Welcome to Business Leadership
You’ll find the 20% of leadership information that produces 80% of leadership results in this newsletter. This is well-researched leadership information that, when consistently implemented, will produce bottom-line results.
Drive and Discretionary Effort
Daniel Pink’s new book Drive offers an interesting look into what motivates workers and what demotivates them. And it might not be what you think! Imagine that you’re a kid again. You like to draw and are sitting in a room full of paper and crayons. Drawing is fun so you just sit and draw. While you’re doing that, it’s all you’re doing and you're concentrating on it completely. Chances are you’ll draw for a long time and/or make a lot of drawings.
Now a grown up comes in and decides to do an experiment on you and a bunch of other kids who like to draw. One group of kids is in a room with paper and crayons and is left alone. The second group is in a similar room with paper and crayons. At the end of a specified time they get a fancy certificate for their drawings. The third group is told they will receive a reward for drawing. All three groups have the amount of time they spend drawing recorded. Which group spends the least time drawing?
The group that knows they'll be rewarded spends the least time drawing. That’s right, dangling carrots decreases productivity. Why? Drawing and other creative activities: inventing, improving processes, leading, problem solving are most engaging when the person chooses to do them—intrinsic motivation. The carrot—extrinsic motivation—turns the activity into work, hence something people do less of because it's not fun anymore. (Caveat: Money is a motivator up to the point where people make a living wage. Once they have a living wage the value of money as a motivator drops off)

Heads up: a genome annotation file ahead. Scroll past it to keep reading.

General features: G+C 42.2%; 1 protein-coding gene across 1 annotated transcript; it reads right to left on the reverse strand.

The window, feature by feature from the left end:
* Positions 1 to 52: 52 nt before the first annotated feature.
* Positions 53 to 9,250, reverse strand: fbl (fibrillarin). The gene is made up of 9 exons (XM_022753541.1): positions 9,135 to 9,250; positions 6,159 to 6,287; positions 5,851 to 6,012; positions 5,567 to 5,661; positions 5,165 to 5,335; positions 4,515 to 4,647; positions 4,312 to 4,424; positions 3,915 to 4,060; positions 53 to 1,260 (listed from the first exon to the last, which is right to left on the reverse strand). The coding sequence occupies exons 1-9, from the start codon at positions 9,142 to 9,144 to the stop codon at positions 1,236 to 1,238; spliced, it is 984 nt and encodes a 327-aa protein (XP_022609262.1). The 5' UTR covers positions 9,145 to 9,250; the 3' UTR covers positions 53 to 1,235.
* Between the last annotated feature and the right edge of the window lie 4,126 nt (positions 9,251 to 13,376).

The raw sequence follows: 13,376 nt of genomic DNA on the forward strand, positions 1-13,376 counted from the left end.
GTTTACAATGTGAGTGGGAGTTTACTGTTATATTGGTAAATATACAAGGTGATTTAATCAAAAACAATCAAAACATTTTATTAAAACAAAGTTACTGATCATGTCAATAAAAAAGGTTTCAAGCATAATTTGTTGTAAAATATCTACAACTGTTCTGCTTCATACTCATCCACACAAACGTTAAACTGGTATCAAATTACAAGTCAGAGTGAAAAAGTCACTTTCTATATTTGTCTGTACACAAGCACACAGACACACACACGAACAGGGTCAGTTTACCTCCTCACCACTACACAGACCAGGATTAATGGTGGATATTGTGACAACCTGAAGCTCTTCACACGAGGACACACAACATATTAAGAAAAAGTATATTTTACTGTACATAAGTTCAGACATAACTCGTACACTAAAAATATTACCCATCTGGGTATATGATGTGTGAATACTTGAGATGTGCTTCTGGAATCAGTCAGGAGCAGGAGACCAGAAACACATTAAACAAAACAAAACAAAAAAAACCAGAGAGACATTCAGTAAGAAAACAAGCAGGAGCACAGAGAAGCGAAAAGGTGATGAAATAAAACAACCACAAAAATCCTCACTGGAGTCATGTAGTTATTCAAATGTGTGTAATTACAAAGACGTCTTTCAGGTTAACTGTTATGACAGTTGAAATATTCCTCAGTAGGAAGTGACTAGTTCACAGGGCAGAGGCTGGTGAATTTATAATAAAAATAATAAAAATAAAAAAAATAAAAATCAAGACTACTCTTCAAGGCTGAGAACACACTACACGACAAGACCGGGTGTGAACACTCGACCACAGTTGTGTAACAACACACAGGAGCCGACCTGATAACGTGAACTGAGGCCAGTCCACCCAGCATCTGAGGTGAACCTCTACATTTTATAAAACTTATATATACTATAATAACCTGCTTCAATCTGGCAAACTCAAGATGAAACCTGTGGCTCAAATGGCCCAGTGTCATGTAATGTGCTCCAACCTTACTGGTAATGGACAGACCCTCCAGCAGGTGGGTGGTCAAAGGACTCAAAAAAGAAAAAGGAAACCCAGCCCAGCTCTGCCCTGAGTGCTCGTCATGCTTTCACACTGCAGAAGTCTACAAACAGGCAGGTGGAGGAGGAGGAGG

A second effect of extrinsic motivation is that it decreases problem solving ability. In a different experiment, the group of people who were told that the person solving the problem in the fastest time would be rewarded took longer to solve the problem than people who were not offered the possibility of a reward. People offered a reward focused on the reward rather than the problem.
Pink does point out that carrot and stick rewards are more effective in routine jobs, which is why performance reviews and performance incentives have become a staple in the corporate world.
Let’s go back to our kids. What about the middle group? The one who got a certificate after the fact? Their productivity was as good as the no reward group. The lessons Pink would have us learn are these:
- Carrot and stick incentives work only with routine work
- Knowledge, creative, leader, etc. workers produce more and better when intrinsically motivated
- Recognition, saying “thank you” does increase future productivity if the recognition is perceived to be genuine. Take care that “thank yous” don’t become contingent--“If you do this then I will say thank you.” Contingent recognition is just a carrot in disguise.
- Rewards (things or money) are best used after the desired behavior and best used spontaneously rather than in fixed patterns.
Leaders and policy makers in organizations would do well to take a look at Pink’s work and begin to align rewards and recognition with how people really tick.
Join the dialogue on leadership
Expanded information, case studies, business applications and missed opportunities from the real world that you can use to further leadership development in your organization, is in our quarterly journal Leaders’ Work. For a sample issue,